Succinctly, Complex Numbers are ones of the form a+bi [8], where a and b are Real Numbers and i^2=-1. Complex Numbers can be added, subtracted, multiplied and divided just the same as more familiar numbers. We can also – pertinent to the subject of this article, raise numbers to the power of Complex Numbers (see box).


Let’s pick a number at random, maybe Euler’s Number will suffice [9]. Then what are we to make of an expression like:


Here the series formulation of e^x comes to the rescue, we simply define:


This expression involves only multiplying and adding Complex Numbers, something that – as mentioned above – is easy to carry out.

We will come back to Complex Numbers again a little later, introducing the idea of the Complex Plane. For now, let’s consider i in isolation.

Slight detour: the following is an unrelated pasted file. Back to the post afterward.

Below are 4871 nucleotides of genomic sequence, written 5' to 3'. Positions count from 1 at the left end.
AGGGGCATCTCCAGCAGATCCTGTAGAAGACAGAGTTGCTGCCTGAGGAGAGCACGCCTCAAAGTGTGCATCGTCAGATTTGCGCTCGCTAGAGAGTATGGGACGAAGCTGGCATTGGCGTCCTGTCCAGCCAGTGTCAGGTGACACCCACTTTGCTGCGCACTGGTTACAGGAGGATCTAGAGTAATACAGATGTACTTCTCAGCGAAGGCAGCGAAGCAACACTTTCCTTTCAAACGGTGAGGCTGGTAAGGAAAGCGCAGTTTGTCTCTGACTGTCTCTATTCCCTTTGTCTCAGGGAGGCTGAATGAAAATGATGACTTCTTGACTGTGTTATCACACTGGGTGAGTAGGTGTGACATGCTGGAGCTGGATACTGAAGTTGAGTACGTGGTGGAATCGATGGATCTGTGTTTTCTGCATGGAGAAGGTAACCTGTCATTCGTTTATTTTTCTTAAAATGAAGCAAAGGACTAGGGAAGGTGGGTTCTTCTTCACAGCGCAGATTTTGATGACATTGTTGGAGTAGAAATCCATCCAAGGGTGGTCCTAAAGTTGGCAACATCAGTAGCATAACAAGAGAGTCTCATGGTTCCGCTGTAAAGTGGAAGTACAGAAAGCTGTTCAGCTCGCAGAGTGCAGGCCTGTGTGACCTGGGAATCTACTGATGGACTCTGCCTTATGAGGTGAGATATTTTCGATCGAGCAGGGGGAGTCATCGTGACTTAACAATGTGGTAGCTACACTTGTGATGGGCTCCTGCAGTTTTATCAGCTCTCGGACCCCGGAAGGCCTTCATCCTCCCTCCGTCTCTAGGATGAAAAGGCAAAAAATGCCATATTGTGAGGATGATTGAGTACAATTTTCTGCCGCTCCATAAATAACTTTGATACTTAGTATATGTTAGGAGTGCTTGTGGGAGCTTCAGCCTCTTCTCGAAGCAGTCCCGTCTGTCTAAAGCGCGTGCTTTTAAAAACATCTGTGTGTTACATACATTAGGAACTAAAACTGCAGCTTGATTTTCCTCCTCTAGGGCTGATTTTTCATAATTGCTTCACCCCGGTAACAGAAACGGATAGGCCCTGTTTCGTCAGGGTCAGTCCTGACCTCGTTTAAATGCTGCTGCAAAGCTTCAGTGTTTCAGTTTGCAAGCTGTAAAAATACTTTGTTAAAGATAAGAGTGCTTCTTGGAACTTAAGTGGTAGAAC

If we raise i to successive powers, we have:

\begin{aligned}i^0&=1 \\  i^1&=i \\  i^2&=-1 \\  i^3&=-i \\  i^4&=1 \\  i^5&=i \\  i^6&=-1 \\  &\vdots\end{aligned}

The pattern is:


which has the required period of four.

If we plug this into our expression for \exp(x) we get:


Which gives us:


This matches our pattern and is very close to our expression for \cos(x)+\sin(x). However, we note that every odd term is multiplied by i. These are precisely the contributions from \sin(x), so if we replace \sin(x) with i\sin(x), we get an exact match and can say that:


This result, which is more general than Euler’s Identity, is called Euler’s Formula. It is very useful as it allows us to express any Complex Number in exponential / polar form [10].